Tell us about the early design brief
Heatherwick studio was asked by Danny Boyle to design the cauldron for the London 2012 Olympic Games which would be unveiled during the opening ceremony.
Did you know…
- The London 2012 cauldron is unique in the history of Olympic cauldrons for the way it incorporated every participating country in its creation. The cauldron only existed for the two weeks of the Games, after which the 204 elements were sent back to their country of origin with each of the national teams.
Tell us about your design concept
The 204 copper pieces which formed the dramatic flourish of the cauldron were made using a combination of new digital technologies and traditional craft techniques. As each metal element needed to be geometrically unique, the project designer defined the form of each piece using three-dimensional design software and more than 1,000 hours of laboriously precise work.
This construction information was then passed on to Stage One Creative Services, who used a computer numerically controlled milling machine to carve laminated blocks of MDF into male plugs, around which the copper sheet could be formed. The solid formers were then sent to Contour Autocraft, who used traditional car panel-shaping techniques to hammer templated sheets of copper into the complex forms of the wooden plugs. The completed elements were fixed to the stems of the cauldron in ten elliptical rows. Each stem contained an electrical cable and gas line and was attached to a mechanism made up of ten moving elliptical rings.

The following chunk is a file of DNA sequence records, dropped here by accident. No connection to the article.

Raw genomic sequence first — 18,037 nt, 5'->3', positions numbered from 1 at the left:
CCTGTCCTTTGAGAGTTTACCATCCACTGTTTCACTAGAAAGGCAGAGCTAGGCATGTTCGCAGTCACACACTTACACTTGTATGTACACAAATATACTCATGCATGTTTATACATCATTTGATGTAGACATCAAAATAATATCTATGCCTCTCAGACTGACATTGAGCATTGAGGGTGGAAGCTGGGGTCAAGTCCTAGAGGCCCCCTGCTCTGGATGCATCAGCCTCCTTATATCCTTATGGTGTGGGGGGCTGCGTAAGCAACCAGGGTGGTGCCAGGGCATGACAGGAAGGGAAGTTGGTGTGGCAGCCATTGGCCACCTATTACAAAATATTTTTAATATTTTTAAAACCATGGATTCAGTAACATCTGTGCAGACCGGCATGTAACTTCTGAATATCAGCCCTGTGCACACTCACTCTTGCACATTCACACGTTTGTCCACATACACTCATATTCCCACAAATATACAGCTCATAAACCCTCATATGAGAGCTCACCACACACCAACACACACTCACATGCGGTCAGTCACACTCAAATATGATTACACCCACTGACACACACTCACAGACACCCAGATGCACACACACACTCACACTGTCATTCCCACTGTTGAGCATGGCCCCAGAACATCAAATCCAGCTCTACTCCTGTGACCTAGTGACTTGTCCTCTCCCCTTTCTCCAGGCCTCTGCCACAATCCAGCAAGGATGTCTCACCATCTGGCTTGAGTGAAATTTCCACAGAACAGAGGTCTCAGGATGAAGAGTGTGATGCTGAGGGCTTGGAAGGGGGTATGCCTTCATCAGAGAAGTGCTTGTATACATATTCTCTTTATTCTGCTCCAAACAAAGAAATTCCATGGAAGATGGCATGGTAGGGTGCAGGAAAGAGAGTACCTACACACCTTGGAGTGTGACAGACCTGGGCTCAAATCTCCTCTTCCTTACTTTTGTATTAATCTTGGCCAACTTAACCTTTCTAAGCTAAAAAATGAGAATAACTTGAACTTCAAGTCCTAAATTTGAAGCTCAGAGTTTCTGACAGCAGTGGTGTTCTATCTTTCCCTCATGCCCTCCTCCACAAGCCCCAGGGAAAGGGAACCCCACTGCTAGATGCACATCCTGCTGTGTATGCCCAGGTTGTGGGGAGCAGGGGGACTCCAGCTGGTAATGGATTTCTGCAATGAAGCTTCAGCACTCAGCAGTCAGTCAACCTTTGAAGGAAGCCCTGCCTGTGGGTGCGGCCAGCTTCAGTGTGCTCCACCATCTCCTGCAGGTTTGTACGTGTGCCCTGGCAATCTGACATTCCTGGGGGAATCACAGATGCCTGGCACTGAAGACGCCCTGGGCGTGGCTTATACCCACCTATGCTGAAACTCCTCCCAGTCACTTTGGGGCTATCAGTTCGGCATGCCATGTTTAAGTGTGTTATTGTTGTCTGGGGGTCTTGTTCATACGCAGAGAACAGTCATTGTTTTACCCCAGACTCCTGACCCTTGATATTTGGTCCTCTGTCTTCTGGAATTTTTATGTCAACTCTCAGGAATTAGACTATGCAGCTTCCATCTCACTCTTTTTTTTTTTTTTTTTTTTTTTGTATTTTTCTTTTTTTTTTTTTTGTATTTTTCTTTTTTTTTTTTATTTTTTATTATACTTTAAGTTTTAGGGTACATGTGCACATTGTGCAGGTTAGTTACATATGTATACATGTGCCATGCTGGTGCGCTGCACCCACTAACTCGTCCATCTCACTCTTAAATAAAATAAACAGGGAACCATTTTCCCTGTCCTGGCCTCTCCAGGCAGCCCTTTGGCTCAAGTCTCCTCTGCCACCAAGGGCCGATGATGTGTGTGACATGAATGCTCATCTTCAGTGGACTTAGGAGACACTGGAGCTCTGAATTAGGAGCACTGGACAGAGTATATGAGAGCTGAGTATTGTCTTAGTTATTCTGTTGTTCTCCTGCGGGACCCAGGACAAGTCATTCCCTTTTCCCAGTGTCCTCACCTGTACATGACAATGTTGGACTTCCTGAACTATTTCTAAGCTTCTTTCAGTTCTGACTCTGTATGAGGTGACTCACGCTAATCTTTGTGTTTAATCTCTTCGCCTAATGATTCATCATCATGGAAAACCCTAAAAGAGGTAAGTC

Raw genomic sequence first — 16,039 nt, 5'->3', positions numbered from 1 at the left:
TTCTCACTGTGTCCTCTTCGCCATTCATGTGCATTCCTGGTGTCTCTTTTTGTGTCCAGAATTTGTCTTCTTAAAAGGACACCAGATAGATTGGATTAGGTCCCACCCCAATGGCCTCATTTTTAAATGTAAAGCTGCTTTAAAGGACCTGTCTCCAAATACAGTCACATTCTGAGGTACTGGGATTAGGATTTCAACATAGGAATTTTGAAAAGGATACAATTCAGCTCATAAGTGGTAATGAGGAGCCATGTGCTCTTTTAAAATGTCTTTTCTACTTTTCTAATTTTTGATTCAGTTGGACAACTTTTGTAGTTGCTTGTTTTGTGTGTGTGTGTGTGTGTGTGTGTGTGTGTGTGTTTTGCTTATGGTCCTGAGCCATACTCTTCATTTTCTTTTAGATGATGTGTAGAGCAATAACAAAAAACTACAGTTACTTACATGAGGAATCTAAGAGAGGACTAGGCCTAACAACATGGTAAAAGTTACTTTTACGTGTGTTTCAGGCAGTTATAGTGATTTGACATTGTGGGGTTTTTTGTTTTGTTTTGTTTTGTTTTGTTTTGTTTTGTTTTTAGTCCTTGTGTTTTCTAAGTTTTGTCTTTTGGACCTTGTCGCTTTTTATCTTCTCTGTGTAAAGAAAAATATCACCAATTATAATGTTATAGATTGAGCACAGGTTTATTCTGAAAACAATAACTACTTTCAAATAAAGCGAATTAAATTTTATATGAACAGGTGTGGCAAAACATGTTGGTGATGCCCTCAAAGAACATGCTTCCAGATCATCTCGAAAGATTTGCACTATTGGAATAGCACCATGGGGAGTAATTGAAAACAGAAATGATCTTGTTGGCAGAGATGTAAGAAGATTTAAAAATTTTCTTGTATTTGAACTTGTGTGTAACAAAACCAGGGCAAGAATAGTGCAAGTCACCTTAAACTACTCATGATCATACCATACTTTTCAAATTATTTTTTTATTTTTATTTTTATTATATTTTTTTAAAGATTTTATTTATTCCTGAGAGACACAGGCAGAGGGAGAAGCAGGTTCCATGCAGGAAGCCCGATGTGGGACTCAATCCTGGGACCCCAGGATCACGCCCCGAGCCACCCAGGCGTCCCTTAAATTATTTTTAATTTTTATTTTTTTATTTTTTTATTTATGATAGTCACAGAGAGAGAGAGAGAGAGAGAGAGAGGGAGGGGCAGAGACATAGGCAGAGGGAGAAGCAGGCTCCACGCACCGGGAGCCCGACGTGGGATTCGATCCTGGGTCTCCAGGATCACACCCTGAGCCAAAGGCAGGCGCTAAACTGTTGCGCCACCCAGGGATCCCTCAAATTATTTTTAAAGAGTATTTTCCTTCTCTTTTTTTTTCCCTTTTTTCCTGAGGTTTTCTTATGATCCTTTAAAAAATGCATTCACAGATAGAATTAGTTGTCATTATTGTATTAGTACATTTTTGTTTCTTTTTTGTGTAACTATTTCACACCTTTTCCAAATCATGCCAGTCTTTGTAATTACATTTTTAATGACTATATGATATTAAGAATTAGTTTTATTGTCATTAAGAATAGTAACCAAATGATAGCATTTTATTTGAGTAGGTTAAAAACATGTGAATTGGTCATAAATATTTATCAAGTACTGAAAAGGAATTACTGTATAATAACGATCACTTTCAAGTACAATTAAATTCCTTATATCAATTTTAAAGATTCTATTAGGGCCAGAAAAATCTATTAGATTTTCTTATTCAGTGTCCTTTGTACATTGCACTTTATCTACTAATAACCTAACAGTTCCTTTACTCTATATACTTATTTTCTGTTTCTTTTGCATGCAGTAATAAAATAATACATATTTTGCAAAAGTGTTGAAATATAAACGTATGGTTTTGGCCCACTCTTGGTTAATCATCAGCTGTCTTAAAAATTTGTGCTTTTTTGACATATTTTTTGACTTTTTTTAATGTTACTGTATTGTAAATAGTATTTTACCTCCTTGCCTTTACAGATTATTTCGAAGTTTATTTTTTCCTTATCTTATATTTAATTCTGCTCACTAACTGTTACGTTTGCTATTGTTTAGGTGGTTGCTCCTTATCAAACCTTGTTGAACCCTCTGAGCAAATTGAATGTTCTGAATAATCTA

The rising of the stems occurred when moving rings were pulled down using screw drives which pulled the back of the stem up, rotating it around a pivot within the mechanism. This process formed one of the defining moments of London 2012, when each competing country’s copper element rose upwards and combined into a single surging flame that symbolised the best of the collaborative human spirit that lies at the heart of the Games.